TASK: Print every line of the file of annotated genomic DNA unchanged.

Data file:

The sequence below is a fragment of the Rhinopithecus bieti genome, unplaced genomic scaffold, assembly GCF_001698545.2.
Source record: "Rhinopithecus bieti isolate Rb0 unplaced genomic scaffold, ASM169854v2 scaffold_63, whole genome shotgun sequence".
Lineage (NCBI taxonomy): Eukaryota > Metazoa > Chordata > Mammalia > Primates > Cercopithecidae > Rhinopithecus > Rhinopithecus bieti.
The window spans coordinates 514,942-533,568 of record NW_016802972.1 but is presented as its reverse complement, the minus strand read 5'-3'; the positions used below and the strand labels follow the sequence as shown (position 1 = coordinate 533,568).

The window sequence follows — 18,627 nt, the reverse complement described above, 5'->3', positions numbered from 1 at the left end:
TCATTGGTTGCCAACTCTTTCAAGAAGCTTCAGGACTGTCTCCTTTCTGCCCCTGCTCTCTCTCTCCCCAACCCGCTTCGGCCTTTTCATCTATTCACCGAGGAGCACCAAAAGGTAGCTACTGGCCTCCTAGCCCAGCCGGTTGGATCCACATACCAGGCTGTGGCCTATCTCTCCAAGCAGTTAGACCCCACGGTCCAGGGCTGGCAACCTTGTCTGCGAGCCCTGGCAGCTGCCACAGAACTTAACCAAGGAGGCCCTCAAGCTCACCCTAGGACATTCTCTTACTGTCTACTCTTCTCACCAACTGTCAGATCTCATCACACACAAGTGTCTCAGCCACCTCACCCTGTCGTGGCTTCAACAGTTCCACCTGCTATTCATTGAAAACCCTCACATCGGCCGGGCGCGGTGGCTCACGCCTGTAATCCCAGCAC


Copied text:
The sequence below is a fragment of the Rhinopithecus bieti genome, unplaced genomic scaffold, assembly GCF_001698545.2.
Source record: "Rhinopithecus bieti isolate Rb0 unplaced genomic scaffold, ASM169854v2 scaffold_63, whole genome shotgun sequence".
Lineage (NCBI taxonomy): Eukaryota > Metazoa > Chordata > Mammalia > Primates > Cercopithecidae > Rhinopithecus > Rhinopithecus bieti.
The window spans coordinates 514,942-533,568 of record NW_016802972.1 but is presented as its reverse complement, the minus strand read 5'-3'; the positions used below and the strand labels follow the sequence as shown (position 1 = coordinate 533,568).

The window sequence follows — 18,627 nt, the reverse complement described above, 5'->3', positions numbered from 1 at the left end:
TCATTGGTTGCCAACTCTTTCAAGAAGCTTCAGGACTGTCTCCTTTCTGCCCCTGCTCTCTCTCTCCCCAACCCGCTTCGGCCTTTTCATCTATTCACCGAGGAGCACCAAAAGGTAGCTACTGGCCTCCTAGCCCAGCCGGTTGGATCCACATACCAGGCTGTGGCCTATCTCTCCAAGCAGTTAGACCCCACGGTCCAGGGCTGGCAACCTTGTCTGCGAGCCCTGGCAGCTGCCACAGAACTTAACCAAGGAGGCCCTCAAGCTCACCCTAGGACATTCTCTTACTGTCTACTCTTCTCACCAACTGTCAGATCTCATCACACACAAGTGTCTCAGCCACCTCACCCTGTCGTGGCTTCAACAGTTCCACCTGCTATTCATTGAAAACCCTCACATCGGCCGGGCGCGGTGGCTCACGCCTGTAATCCCAGCAC